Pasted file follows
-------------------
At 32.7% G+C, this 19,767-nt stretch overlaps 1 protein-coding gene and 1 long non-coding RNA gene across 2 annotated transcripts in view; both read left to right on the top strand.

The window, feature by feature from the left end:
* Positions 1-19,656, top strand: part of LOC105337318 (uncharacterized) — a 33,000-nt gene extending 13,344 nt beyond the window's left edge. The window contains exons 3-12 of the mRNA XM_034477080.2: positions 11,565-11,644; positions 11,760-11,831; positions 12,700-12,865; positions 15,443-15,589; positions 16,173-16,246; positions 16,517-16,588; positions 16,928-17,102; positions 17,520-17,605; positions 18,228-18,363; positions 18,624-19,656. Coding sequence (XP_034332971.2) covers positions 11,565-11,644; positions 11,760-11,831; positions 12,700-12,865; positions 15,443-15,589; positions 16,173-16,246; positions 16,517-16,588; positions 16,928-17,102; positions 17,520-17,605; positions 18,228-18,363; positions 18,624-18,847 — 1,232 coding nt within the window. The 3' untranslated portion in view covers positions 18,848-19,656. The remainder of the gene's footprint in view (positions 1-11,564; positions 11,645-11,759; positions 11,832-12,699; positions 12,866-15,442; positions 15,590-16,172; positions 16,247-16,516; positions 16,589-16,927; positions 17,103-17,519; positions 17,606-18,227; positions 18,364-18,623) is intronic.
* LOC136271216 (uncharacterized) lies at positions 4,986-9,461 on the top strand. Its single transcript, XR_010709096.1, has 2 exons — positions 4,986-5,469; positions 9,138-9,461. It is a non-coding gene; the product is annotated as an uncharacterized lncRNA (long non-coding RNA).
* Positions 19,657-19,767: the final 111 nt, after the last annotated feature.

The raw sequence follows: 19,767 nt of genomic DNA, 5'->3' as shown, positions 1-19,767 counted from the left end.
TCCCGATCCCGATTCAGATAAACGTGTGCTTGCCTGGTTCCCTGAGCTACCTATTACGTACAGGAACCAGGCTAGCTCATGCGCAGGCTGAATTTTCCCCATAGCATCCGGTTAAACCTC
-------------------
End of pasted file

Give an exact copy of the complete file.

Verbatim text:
At 32.7% G+C, this 19,767-nt stretch overlaps 1 protein-coding gene and 1 long non-coding RNA gene across 2 annotated transcripts in view; both read left to right on the top strand.

The window, feature by feature from the left end:
* Positions 1-19,656, top strand: part of LOC105337318 (uncharacterized) — a 33,000-nt gene extending 13,344 nt beyond the window's left edge. The window contains exons 3-12 of the mRNA XM_034477080.2: positions 11,565-11,644; positions 11,760-11,831; positions 12,700-12,865; positions 15,443-15,589; positions 16,173-16,246; positions 16,517-16,588; positions 16,928-17,102; positions 17,520-17,605; positions 18,228-18,363; positions 18,624-19,656. Coding sequence (XP_034332971.2) covers positions 11,565-11,644; positions 11,760-11,831; positions 12,700-12,865; positions 15,443-15,589; positions 16,173-16,246; positions 16,517-16,588; positions 16,928-17,102; positions 17,520-17,605; positions 18,228-18,363; positions 18,624-18,847 — 1,232 coding nt within the window. The 3' untranslated portion in view covers positions 18,848-19,656. The remainder of the gene's footprint in view (positions 1-11,564; positions 11,645-11,759; positions 11,832-12,699; positions 12,866-15,442; positions 15,590-16,172; positions 16,247-16,516; positions 16,589-16,927; positions 17,103-17,519; positions 17,606-18,227; positions 18,364-18,623) is intronic.
* LOC136271216 (uncharacterized) lies at positions 4,986-9,461 on the top strand. Its single transcript, XR_010709096.1, has 2 exons — positions 4,986-5,469; positions 9,138-9,461. It is a non-coding gene; the product is annotated as an uncharacterized lncRNA (long non-coding RNA).
* Positions 19,657-19,767: the final 111 nt, after the last annotated feature.

The raw sequence follows: 19,767 nt of genomic DNA, 5'->3' as shown, positions 1-19,767 counted from the left end.
TCCCGATCCCGATTCAGATAAACGTGTGCTTGCCTGGTTCCCTGAGCTACCTATTACGTACAGGAACCAGGCTAGCTCATGCGCAGGCTGAATTTTCCCCATAGCATCCGGTTAAACCTC